Last weekend, we got our first look at what a writers-strike-era awards show might look like—and it wasn’t pretty.
I’m Rebecca Ford, and although the MTV Movie & TV Awards aren’t usually a key part of our coverage at Awards Insider, they were worth paying attention to this year because of how the WGA strike completely dismantled them. After host Drew Barrymore and other talent chose not to attend, the show had to pivot into a virtual event, which definitely left a lot to be desired.
The show’s disintegration is a pretty accurate reflection of the overall landscape of FYC campaigns, as Emmy voting gets ever closer. This past week saw lots of FYC panels being canceled as showrunners and writers chose to stand down while striking, and both actors and below-the-line talent backed out in solidarity. My colleague David Canfield and I dug into what might happen with Emmy season as the strike rages on, and discovered that all of us—networks and writers alike—are figuring it out as we go.
We know now that participating in panels is expressly forbidden by the WGA, but talking to the press is a gray area. However, there are rumors going around town that the WGA is taking note of multihyphenates that are still participating in FYC promotion in their roles as directors/stars. A source told me that rumor was enough to spook at least one show creator from participating at all. This is all still developing as the strike really ramps up, but if it’s expected to go on as long as we think it will (through the summer at least), there’s a threat that the Emmy broadcast in September could be affected because there won’t be writers to write the show and talent won’t attend. We’re a ways off from that, but it’s something to keep an eye on.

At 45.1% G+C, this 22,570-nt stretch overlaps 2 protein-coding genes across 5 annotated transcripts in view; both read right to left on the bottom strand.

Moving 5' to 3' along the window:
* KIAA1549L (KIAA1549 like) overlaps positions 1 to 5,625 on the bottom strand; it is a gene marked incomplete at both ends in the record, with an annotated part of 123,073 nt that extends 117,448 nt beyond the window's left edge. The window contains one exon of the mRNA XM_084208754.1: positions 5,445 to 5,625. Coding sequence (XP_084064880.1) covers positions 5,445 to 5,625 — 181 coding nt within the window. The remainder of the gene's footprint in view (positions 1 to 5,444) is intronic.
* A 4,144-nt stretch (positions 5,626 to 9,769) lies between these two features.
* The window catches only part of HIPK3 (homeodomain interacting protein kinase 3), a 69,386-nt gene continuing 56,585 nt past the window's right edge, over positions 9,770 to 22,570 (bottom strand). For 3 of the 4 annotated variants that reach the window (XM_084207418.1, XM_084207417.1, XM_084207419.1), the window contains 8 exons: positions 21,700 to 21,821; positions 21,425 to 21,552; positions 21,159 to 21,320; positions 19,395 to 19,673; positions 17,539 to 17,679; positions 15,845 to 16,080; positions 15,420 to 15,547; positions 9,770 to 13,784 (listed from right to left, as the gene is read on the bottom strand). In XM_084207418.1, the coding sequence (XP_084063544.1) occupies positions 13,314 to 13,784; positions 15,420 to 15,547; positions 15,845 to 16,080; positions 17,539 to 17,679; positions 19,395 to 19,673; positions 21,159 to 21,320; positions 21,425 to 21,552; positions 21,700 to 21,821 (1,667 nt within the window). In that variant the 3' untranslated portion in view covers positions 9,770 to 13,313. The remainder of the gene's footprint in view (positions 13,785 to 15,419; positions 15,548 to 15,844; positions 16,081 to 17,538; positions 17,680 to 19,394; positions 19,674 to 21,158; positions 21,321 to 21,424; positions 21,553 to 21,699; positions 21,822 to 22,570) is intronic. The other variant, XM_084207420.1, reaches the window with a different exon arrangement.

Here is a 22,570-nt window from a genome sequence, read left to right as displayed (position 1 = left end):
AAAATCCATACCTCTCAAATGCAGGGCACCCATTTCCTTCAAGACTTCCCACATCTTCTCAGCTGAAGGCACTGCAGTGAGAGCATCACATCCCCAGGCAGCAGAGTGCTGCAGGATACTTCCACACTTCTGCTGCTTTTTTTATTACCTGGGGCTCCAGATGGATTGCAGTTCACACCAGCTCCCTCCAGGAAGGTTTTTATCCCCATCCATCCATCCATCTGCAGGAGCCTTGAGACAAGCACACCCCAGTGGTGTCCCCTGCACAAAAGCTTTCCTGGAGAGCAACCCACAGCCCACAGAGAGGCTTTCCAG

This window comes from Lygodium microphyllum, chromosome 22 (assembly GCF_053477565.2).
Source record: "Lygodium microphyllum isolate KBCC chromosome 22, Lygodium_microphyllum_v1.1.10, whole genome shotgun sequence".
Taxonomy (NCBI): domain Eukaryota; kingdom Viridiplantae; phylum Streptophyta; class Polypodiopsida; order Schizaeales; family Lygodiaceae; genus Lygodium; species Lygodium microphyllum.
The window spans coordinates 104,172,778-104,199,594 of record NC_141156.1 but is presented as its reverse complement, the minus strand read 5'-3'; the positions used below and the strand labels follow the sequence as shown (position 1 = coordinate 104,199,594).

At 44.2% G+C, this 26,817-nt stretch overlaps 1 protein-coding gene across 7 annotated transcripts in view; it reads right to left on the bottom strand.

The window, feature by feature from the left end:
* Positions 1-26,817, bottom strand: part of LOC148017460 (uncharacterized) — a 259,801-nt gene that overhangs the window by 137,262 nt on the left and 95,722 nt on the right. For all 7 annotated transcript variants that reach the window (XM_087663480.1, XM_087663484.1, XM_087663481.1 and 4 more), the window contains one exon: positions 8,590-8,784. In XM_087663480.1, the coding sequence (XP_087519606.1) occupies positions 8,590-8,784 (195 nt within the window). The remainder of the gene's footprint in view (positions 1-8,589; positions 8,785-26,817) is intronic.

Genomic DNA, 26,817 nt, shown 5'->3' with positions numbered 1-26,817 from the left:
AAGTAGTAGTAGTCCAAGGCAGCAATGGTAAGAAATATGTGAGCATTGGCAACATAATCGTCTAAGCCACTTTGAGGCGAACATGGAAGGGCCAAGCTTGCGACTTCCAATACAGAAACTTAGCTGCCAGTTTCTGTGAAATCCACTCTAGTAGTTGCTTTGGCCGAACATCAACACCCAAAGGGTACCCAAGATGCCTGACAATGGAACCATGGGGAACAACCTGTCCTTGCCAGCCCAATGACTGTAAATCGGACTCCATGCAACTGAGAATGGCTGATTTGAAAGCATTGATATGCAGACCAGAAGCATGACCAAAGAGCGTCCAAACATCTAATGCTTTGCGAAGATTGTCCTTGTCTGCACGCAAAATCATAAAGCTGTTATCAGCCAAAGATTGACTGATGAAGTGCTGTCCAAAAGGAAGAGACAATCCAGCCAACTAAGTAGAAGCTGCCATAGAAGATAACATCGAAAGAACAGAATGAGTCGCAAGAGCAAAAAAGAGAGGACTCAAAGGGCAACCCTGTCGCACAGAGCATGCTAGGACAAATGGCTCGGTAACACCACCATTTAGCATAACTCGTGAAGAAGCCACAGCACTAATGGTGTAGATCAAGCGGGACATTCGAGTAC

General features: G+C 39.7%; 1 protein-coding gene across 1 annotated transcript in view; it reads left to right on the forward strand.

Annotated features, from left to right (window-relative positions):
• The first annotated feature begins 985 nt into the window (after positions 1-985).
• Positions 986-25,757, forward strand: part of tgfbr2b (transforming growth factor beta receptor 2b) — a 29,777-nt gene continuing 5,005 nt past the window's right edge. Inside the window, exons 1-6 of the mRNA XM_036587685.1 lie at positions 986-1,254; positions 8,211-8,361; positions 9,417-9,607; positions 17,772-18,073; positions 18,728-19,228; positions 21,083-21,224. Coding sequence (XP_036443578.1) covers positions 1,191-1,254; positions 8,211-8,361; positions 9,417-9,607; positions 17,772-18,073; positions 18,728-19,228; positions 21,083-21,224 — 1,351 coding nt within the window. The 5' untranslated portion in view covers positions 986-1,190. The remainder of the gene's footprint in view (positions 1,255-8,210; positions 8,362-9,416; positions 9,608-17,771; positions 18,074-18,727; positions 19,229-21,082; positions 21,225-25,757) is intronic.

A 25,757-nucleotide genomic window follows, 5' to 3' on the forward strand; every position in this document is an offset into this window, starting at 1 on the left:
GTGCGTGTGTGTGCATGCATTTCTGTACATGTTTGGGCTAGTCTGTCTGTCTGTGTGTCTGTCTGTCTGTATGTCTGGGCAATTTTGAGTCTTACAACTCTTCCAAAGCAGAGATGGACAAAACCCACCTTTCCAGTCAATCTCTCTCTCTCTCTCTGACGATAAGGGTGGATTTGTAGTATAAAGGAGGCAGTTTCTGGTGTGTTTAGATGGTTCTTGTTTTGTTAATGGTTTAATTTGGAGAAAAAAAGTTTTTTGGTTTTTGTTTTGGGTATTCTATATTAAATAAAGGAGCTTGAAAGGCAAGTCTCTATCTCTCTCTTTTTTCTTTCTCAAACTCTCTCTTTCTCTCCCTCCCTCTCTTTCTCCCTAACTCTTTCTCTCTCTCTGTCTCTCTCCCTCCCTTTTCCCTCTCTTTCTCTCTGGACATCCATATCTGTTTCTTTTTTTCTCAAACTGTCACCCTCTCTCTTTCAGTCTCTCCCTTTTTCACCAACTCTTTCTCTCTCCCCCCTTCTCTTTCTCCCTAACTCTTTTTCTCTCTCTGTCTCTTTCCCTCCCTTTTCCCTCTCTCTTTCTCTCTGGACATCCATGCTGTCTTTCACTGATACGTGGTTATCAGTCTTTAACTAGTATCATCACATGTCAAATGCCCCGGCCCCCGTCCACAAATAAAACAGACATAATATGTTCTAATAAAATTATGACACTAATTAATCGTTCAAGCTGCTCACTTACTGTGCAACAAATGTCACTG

Even if the FYC landscape is a bit of a mess right now, we’ve got a lot to look forward to this summer, including some new TV. This week, we released our summer TV preview, which teases the return of some fan favorites (Never Have I Ever and The Bear) along with some promising new fare (The Idol and They Cloned Tyrone). Could some of these shows be a part of next year’s Emmy conversation? Probably!
Speaking of looking toward future awards seasons, I’m heading off to the Cannes Film Festival next week where I’ll be covering the film festival with Vanity Fair film critic Richard Lawson. There’s potential for some Oscar contenders to debut—remember, Triangle of Sadness, Top Gun: Maverick, Elvis, and Aftersun all debuted there last year. I’m not sure if it’s going to be quite as big a year as the 2022 version, but the best thing about Cannes is the way a hidden gem can surprise us. That’s exactly what Aftersun did last year. Be sure to stay tuned as we report from the Croisette in the coming days.